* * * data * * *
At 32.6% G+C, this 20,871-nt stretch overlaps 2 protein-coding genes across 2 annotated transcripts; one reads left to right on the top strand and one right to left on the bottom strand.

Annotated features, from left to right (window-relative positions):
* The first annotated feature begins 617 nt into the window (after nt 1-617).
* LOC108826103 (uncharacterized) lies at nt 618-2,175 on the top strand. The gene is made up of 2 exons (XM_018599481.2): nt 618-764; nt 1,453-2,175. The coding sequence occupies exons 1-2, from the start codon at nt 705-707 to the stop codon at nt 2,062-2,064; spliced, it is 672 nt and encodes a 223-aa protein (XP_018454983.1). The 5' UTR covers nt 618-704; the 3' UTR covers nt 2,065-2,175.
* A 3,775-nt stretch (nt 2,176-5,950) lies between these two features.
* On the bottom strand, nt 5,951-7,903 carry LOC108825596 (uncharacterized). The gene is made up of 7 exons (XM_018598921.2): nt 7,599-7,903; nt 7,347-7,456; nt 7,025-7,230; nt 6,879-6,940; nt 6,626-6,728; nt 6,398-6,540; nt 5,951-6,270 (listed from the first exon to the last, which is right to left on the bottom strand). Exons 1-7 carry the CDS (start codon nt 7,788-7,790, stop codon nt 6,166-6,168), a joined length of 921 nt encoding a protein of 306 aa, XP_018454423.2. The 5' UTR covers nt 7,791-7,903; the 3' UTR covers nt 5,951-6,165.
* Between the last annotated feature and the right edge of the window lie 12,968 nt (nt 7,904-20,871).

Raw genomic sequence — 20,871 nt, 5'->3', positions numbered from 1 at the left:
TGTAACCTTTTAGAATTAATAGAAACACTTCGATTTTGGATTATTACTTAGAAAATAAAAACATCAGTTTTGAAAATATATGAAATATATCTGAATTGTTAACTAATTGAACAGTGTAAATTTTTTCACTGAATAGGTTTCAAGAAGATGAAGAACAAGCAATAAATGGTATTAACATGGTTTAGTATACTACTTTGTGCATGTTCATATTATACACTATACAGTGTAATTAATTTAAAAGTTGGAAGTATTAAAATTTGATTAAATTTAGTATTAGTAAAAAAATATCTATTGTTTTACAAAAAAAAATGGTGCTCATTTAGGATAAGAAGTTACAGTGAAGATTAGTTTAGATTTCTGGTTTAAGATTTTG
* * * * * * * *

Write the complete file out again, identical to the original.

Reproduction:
At 32.6% G+C, this 20,871-nt stretch overlaps 2 protein-coding genes across 2 annotated transcripts; one reads left to right on the top strand and one right to left on the bottom strand.

Annotated features, from left to right (window-relative positions):
* The first annotated feature begins 617 nt into the window (after nt 1-617).
* LOC108826103 (uncharacterized) lies at nt 618-2,175 on the top strand. The gene is made up of 2 exons (XM_018599481.2): nt 618-764; nt 1,453-2,175. The coding sequence occupies exons 1-2, from the start codon at nt 705-707 to the stop codon at nt 2,062-2,064; spliced, it is 672 nt and encodes a 223-aa protein (XP_018454983.1). The 5' UTR covers nt 618-704; the 3' UTR covers nt 2,065-2,175.
* A 3,775-nt stretch (nt 2,176-5,950) lies between these two features.
* On the bottom strand, nt 5,951-7,903 carry LOC108825596 (uncharacterized). The gene is made up of 7 exons (XM_018598921.2): nt 7,599-7,903; nt 7,347-7,456; nt 7,025-7,230; nt 6,879-6,940; nt 6,626-6,728; nt 6,398-6,540; nt 5,951-6,270 (listed from the first exon to the last, which is right to left on the bottom strand). Exons 1-7 carry the CDS (start codon nt 7,788-7,790, stop codon nt 6,166-6,168), a joined length of 921 nt encoding a protein of 306 aa, XP_018454423.2. The 5' UTR covers nt 7,791-7,903; the 3' UTR covers nt 5,951-6,165.
* Between the last annotated feature and the right edge of the window lie 12,968 nt (nt 7,904-20,871).

Raw genomic sequence — 20,871 nt, 5'->3', positions numbered from 1 at the left:
TGTAACCTTTTAGAATTAATAGAAACACTTCGATTTTGGATTATTACTTAGAAAATAAAAACATCAGTTTTGAAAATATATGAAATATATCTGAATTGTTAACTAATTGAACAGTGTAAATTTTTTCACTGAATAGGTTTCAAGAAGATGAAGAACAAGCAATAAATGGTATTAACATGGTTTAGTATACTACTTTGTGCATGTTCATATTATACACTATACAGTGTAATTAATTTAAAAGTTGGAAGTATTAAAATTTGATTAAATTTAGTATTAGTAAAAAAATATCTATTGTTTTACAAAAAAAAATGGTGCTCATTTAGGATAAGAAGTTACAGTGAAGATTAGTTTAGATTTCTGGTTTAAGATTTTG